Crease's next book is about the development of measurement systems around the world. Leonardo da Vinci'sVitruvian Man
“Once upon a time every area of the world had their own measurement system, and they were peculiar and related to local practices. And in the remarkable period of 200 years, all these systems became replaced by the metric system. How did that happen and what's the cultural significance of that?" he enthuses.

More global in scope than his previous topics —which had an unwitting bias towards science in Western civilization— Crease’s ruminations journey from Africa to China, and may provide insight on the cultural shift from local systems to a global standard.

The neglect of science is common in history books
—even in ones that profess to care about oppressed and underprivileged peoples. 

— Robert Crease
By anchoring science on narratives that enable readers to grasp the social and scientific gaps that a certain experiment or equation attempted to address, the books succeed in engaging less academic readers —a feat made more commendable by the fact that science seems to be viewed as being “outside history."

In his book, Crease explores the intersection of science and culture.
“The neglect of science, indeed, is common in history books —most disturbingly, even in books that profess to care about the masses, and oppressed and underprivileged peoples…It says nothing, for instance, of the struggles to reduce childhood mortality, to increase life expectancy, or to develop systems of mass transportation," writes Crease, in an interlude chapter of The Great Equations.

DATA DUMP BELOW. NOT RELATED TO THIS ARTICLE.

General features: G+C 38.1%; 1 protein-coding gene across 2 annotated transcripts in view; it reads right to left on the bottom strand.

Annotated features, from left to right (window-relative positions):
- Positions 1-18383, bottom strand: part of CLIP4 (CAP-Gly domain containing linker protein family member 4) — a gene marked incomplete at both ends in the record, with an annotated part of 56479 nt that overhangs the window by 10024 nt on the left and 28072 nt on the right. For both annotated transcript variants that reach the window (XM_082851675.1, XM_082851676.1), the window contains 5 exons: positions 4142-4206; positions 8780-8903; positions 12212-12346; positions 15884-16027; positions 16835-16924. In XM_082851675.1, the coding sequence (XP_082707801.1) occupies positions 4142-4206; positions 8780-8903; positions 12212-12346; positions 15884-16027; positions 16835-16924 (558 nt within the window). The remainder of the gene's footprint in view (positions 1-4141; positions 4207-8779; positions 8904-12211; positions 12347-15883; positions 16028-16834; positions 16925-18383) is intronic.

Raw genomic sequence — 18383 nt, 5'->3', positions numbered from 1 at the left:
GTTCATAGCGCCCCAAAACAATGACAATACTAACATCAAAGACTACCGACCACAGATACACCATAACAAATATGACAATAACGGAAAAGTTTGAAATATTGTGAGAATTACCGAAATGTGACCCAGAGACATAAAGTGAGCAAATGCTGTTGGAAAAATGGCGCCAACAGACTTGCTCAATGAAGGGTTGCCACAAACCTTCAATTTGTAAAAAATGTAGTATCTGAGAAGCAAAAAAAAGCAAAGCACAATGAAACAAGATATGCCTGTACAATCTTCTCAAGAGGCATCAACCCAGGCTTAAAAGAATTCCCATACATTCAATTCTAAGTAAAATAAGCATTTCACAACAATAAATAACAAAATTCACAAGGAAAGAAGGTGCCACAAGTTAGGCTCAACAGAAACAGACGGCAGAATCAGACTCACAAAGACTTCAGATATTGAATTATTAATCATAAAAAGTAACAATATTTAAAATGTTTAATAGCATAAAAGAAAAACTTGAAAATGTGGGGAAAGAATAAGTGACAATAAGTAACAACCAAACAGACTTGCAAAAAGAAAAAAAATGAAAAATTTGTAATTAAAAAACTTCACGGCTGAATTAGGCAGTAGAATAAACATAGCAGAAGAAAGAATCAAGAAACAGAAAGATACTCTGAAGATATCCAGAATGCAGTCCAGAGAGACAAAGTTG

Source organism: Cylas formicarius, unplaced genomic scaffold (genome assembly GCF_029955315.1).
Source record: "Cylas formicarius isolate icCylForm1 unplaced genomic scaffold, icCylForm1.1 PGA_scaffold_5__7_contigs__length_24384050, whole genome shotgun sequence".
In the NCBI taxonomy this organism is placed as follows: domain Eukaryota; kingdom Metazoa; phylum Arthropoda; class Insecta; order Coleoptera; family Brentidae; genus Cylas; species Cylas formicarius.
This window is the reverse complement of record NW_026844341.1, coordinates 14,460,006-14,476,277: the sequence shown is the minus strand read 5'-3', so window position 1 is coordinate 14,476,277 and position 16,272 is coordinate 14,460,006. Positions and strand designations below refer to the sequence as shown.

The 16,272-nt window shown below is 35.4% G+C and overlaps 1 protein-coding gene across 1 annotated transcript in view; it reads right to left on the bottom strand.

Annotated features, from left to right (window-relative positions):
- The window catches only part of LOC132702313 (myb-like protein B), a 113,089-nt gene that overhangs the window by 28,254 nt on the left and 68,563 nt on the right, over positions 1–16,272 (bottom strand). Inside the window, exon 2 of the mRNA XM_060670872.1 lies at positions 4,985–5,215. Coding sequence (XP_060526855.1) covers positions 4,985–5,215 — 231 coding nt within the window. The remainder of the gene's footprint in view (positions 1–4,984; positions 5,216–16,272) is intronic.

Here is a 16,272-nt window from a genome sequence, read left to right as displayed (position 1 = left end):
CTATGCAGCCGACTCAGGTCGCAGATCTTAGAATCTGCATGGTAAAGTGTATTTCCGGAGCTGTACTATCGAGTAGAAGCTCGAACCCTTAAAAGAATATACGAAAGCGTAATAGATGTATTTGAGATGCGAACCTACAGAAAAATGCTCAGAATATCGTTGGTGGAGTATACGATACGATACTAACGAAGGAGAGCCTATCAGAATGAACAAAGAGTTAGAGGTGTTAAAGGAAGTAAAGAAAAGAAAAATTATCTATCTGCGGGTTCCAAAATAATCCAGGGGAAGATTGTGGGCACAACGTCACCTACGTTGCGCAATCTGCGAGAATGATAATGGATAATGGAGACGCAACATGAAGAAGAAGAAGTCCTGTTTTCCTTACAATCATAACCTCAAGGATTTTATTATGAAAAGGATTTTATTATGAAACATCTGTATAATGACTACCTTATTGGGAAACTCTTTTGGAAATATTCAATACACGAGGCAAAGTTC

Desperately seeking science
That Crease is able to write popular science books with consistent readership indicates the presence of a vibrant scientific culture in the United States, one which the Philippines sorely lacks.

In the paper Science Education in the Philippines: An Overview, multi-awarded mathematics educator Dr. Milagros Ibe and Dr. Ester Ogena of the Science Education Institute identify the indicators of a strong science culture as a vibrant science community; high proportions of enrolment in science courses; public and private support for research; and a population with a high regard for the scientific professions.

The Philippines sorely lacks a vibrant scientific culture.
We are ranked 38th and 40th among 41 countries in math and science, respectively.

Recent tertiary enrollment data from theCommission on Higher Education shows that students taking up the natural sciences, whose career track lies in research, are considerably lower than those enrolling in more “employable" degrees.